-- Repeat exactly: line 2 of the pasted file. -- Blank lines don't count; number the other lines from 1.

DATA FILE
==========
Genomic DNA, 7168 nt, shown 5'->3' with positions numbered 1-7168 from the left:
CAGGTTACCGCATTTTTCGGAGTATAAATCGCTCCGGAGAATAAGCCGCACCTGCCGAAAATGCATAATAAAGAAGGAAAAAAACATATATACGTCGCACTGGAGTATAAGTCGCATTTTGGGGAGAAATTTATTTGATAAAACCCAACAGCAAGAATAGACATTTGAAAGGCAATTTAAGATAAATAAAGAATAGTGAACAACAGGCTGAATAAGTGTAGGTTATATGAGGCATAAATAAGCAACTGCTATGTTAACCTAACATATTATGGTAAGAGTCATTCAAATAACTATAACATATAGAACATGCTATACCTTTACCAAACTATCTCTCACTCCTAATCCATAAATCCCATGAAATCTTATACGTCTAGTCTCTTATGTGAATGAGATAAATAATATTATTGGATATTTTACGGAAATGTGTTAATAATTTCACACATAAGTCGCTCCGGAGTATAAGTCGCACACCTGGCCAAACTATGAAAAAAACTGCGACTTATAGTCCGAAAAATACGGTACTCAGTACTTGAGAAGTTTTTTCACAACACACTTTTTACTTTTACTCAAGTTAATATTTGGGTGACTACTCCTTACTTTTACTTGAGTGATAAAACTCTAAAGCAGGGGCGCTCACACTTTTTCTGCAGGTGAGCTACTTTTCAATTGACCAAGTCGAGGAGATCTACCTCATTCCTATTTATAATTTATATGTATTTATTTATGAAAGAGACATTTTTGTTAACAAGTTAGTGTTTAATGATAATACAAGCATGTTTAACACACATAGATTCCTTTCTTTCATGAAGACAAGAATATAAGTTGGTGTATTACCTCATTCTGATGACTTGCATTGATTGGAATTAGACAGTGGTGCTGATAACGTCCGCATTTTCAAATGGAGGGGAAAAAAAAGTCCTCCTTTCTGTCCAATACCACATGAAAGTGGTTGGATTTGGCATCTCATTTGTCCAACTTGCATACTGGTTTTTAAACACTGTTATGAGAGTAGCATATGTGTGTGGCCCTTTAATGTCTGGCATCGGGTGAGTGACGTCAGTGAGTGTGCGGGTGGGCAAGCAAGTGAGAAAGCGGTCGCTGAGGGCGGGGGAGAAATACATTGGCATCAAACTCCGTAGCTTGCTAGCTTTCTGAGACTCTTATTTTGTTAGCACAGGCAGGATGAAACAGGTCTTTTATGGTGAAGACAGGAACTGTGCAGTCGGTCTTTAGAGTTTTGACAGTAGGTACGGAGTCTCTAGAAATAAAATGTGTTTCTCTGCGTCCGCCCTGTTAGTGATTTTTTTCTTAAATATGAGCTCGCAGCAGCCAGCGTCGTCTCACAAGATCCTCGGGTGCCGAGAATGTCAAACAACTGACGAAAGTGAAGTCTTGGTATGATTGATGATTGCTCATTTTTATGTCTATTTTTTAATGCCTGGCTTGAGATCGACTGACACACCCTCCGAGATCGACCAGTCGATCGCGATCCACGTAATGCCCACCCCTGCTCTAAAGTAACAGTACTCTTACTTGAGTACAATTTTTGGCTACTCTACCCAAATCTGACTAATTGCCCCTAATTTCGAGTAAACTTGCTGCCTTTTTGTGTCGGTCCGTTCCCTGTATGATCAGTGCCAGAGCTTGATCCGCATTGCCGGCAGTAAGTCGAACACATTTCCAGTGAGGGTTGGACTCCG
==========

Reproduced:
CAGGTTACCGCATTTTTCGGAGTATAAATCGCTCCGGAGAATAAGCCGCACCTGCCGAAAATGCATAATAAAGAAGGAAAAAAACATATATACGTCGCACTGGAGTATAAGTCGCATTTTGGGGAGAAATTTATTTGATAAAACCCAACAGCAAGAATAGACATTTGAAAGGCAATTTAAGATAAATAAAGAATAGTGAACAACAGGCTGAATAAGTGTAGGTTATATGAGGCATAAATAAGCAACTGCTATGTTAACCTAACATATTATGGTAAGAGTCATTCAAATAACTATAACATATAGAACATGCTATACCTTTACCAAACTATCTCTCACTCCTAATCCATAAATCCCATGAAATCTTATACGTCTAGTCTCTTATGTGAATGAGATAAATAATATTATTGGATATTTTACGGAAATGTGTTAATAATTTCACACATAAGTCGCTCCGGAGTATAAGTCGCACACCTGGCCAAACTATGAAAAAAACTGCGACTTATAGTCCGAAAAATACGGTACTCAGTACTTGAGAAGTTTTTTCACAACACACTTTTTACTTTTACTCAAGTTAATATTTGGGTGACTACTCCTTACTTTTACTTGAGTGATAAAACTCTAAAGCAGGGGCGCTCACACTTTTTCTGCAGGTGAGCTACTTTTCAATTGACCAAGTCGAGGAGATCTACCTCATTCCTATTTATAATTTATATGTATTTATTTATGAAAGAGACATTTTTGTTAACAAGTTAGTGTTTAATGATAATACAAGCATGTTTAACACACATAGATTCCTTTCTTTCATGAAGACAAGAATATAAGTTGGTGTATTACCTCATTCTGATGACTTGCATTGATTGGAATTAGACAGTGGTGCTGATAACGTCCGCATTTTCAAATGGAGGGGAAAAAAAAGTCCTCCTTTCTGTCCAATACCACATGAAAGTGGTTGGATTTGGCATCTCATTTGTCCAACTTGCATACTGGTTTTTAAACACTGTTATGAGAGTAGCATATGTGTGTGGCCCTTTAATGTCTGGCATCGGGTGAGTGACGTCAGTGAGTGTGCGGGTGGGCAAGCAAGTGAGAAAGCGGTCGCTGAGGGCGGGGGAGAAATACATTGGCATCAAACTCCGTAGCTTGCTAGCTTTCTGAGACTCTTATTTTGTTAGCACAGGCAGGATGAAACAGGTCTTTTATGGTGAAGACAGGAACTGTGCAGTCGGTCTTTAGAGTTTTGACAGTAGGTACGGAGTCTCTAGAAATAAAATGTGTTTCTCTGCGTCCGCCCTGTTAGTGATTTTTTTCTTAAATATGAGCTCGCAGCAGCCAGCGTCGTCTCACAAGATCCTCGGGTGCCGAGAATGTCAAACAACTGACGAAAGTGAAGTCTTGGTATGATTGATGATTGCTCATTTTTATGTCTATTTTTTAATGCCTGGCTTGAGATCGACTGACACACCCTCCGAGATCGACCAGTCGATCGCGATCCACGTAATGCCCACCCCTGCTCTAAAGTAACAGTACTCTTACTTGAGTACAATTTTTGGCTACTCTACCCAAATCTGACTAATTGCCCCTAATTTCGAGTAAACTTGCTGCCTTTTTGTGTCGGTCCGTTCCCTGTATGATCAGTGCCAGAGCTTGATCCGCATTGCCGGCAGTAAGTCGAACACATTTCCAGTGAGGGTTGGACTCCG